Help - On Windows you can find the Composer /bin inside your AppData directory: %HOMEDRIVE%%APPDATA% typically this maps to C:\Users\{username}\AppData\Roaming

Git Bash

# initialize Homestead configuration file
$ homestead init

Help - if something goes wrong, or for some reason you're not using Git Bash, you can just copy the files manually. From: C:\Users\{username}\AppData\Roaming\Composer\vendor\laravel\homestead\src\stubs  to  C:\Users\{username}\.homestead

More Help - Although I installed the Homestead CLI using Composer, I actually never use the homestead commands, instead I use the vagrant commands. I just find it less confusing since I have some other vagrant boxes setup now too.

Go to Step 5

Step 5: Generate your SSH Keys

If you are using git, you probably don't need this step. I prefer to use a different SSH key for different tools, so I'm not re-using my git keys for this step. 

My SSH client of choice is Bitvise Tunnelier, and managing keys is super easy with the Keypair Manager included with this client. You can open it by typing 'keypair' into your Windows Start Menu search, or if you have the Bitvise client open you can select the 'User keypair Manager' link on the Login tab.

Run Keypair Manager from Start Menu
Run Keypair Manager from the Bitvise SSH client

After your keys are generated, you can export your public & private keys in OpenSSH format. I exported my keys as homestead_rsa.pub and homestead_rsa.

Export your public and private keys to your .ssh folder

Step 6: Configure your Homestead Box

If you installed the HostsUpdater plugin, you'll need to edit the homestead.rb file  and add an aliases section to your Homestead.yaml file.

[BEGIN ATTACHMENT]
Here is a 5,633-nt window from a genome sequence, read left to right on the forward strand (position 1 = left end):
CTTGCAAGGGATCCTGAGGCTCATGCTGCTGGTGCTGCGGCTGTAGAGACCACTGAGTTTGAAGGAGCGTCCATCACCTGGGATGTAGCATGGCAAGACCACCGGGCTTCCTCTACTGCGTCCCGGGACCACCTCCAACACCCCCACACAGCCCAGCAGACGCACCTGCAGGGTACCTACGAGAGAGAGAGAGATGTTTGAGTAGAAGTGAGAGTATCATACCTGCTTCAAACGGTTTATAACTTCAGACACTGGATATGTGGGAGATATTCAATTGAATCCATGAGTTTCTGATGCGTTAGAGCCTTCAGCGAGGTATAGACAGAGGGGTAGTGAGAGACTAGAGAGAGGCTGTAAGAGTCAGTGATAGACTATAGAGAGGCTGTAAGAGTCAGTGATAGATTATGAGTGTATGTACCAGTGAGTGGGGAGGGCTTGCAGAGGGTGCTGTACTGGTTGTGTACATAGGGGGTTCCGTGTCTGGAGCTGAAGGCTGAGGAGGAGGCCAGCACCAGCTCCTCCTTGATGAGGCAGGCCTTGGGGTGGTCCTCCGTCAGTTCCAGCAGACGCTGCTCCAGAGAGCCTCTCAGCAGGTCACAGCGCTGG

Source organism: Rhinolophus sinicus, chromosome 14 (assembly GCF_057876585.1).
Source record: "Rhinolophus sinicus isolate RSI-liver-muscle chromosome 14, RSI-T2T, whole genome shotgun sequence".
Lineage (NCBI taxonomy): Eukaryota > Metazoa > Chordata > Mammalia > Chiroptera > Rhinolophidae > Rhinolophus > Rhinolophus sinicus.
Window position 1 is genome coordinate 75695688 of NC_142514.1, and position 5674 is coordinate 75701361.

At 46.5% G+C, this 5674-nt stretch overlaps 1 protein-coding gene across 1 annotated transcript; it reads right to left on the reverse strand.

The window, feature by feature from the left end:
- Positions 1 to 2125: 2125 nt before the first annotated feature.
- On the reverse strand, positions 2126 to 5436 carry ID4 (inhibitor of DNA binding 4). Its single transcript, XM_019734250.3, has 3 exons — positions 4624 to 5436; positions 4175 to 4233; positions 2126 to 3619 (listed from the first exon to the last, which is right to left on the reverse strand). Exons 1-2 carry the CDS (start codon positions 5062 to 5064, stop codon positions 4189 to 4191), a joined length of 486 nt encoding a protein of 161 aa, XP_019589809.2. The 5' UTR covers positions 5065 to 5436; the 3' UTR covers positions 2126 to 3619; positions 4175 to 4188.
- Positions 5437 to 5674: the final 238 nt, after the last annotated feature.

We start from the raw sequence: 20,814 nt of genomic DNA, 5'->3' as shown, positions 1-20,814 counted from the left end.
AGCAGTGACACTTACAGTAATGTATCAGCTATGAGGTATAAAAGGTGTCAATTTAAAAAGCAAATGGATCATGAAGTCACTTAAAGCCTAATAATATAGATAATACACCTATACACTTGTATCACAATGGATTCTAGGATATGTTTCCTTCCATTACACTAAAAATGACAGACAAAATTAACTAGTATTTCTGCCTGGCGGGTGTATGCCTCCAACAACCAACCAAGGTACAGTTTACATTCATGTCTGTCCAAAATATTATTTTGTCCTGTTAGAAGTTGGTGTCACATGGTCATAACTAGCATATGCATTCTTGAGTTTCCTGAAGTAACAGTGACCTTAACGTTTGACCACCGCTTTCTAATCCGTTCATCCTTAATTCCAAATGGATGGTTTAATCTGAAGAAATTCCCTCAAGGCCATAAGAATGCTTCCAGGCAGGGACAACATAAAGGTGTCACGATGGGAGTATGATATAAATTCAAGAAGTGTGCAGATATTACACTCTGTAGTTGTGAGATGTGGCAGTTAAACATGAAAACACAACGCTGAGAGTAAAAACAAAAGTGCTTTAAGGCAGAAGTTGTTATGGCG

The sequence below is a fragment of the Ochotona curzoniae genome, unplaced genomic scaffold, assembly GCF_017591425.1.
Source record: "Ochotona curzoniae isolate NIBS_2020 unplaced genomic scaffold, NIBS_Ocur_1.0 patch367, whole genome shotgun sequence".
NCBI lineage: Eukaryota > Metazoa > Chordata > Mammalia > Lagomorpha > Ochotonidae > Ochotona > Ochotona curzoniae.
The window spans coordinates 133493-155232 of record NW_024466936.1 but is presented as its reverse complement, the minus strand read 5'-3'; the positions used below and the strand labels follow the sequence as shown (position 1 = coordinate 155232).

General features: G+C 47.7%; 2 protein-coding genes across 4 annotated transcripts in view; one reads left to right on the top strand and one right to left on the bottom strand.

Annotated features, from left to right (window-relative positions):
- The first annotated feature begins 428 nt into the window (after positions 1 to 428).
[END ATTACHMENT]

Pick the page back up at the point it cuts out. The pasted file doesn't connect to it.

%APPDATA%\Composer\vendor\laravel\homestead\scripts\homestead.rb

# Configure A Private Network IP
 ...
# ADD THE NEXT LINE TO CONFIGURE HOSTSUPDATER PLUGIN
config.hostsupdater.aliases = settings["aliases"]
    

Configure your Homestead.yaml file for your environment. Mine looks like this :

%HOMEPATH%\.homestead\Homestead.yaml

---
ip: "192.168.10.10"
memory: 2048
cpus: 1
provider: virtualbox

authorize: ~/.ssh/homestead_rsa.pub

keys:
    - ~/.ssh/homestead_rsa

aliases: ["laravel.app", "stitchcrafter.api"]

folders:
    - map: D:\Data\Code
      to: /home/vagrant/Code

sites:
    - map: laravel.app
      to: /home/vagrant/Code/Laravel/public
    - map: stitchcrafter.api
      to: /home/vagrant/Code/StitchCrafterAPI/public

databases:
    - homestead

variables:
    - key: APP_ENV
      value: local
    

A note about paths - You will notice that I am using the ~ (tilde) character to refer to my Windows HomePath. This should work for you and if you're sharing with a team this is the recommended approach. If you're a lone developer you can stick to hard-coded path if that's what you prefer C:\Users\{username}\.ssh